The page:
China’s ambassador to Ecuador was called to the foreign ministry Friday and given a formal warning about its fishing vessels encroaching on the Galapagos Islands International Preserve. A fishing ship with 300 tons of catch onboard was taken into custody Monday and remains in port as an investigation continues.
Foreign Minister María Fernanda Espinosa and other Ecuadorian officials reviewed the special protections of the Galapagos preserve with Ambassador Yang Yulin. “I reminded the ambassador of the special status of the Galapogos preserve and that it is protected under international rules established by the United Nations,” Espinosa said following the meeting. “Unfortunately, many of the fish discovered on the Chinese-flagged vessel currently in custody were protected species, especially the sharks, and they were taken illegally.”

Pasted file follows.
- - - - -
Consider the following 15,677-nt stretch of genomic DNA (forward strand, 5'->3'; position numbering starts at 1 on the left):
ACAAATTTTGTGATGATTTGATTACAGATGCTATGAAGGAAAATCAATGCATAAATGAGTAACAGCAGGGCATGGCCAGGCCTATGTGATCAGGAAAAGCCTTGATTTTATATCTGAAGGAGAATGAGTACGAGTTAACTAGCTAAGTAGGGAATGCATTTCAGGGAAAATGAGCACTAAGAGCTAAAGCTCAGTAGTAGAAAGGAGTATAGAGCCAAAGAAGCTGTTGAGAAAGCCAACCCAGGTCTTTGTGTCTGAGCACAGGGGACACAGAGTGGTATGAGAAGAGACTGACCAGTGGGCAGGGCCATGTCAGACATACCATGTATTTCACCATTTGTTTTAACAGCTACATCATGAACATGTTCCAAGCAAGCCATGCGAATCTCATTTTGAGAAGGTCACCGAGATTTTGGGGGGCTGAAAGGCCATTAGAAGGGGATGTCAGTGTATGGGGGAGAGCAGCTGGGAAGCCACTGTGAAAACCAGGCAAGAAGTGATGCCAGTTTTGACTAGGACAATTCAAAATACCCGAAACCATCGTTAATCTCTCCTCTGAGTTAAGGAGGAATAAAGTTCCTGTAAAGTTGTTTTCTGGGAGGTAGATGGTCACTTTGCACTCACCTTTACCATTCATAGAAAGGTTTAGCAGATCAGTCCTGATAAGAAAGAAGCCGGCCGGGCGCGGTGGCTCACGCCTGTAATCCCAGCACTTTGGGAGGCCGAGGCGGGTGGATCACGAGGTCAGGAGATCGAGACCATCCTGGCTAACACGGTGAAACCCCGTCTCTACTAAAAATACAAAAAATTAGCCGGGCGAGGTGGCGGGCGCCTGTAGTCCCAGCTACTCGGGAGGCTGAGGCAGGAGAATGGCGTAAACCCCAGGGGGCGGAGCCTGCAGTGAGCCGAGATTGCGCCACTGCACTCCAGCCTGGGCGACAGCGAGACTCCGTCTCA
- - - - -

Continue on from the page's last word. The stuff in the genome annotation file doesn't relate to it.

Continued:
The Chinese fishing ship Fu Yuan Yu Leng remains in Ecuadorian custody as investigators continue to examine the catch and interview the captain and crew. The Chinese government has requested that the ship be released but Ecuador says it has not made a final decision about its status.
The incident has prompted more reconnaissance measures by the Ecuadorian navy to monitor Galapagos waters. “The size of the operation on the Chinese ship is especially alarming,” says Walter Bustos, Galapogos National Park director. “We have found tons of sharks that are considered endangered species in the ship’s holds and they appear to have been taken primarily for their fins, which is an illegal practice not only here but in most national waters. Obviously, we need to increase our vigilance to stop the encroachment.”
According to Bustos, 18 fishing ships have been caught and detained in the Galapogos preserve since 2014. “Many vessels fish just outside of the preserve but they respect our special protection zone,” he said. “The current case is an especially bad exception.”
Under rules of the preserve, only fishermen who are legal residents of the Galapagos are allowed to fish in the area.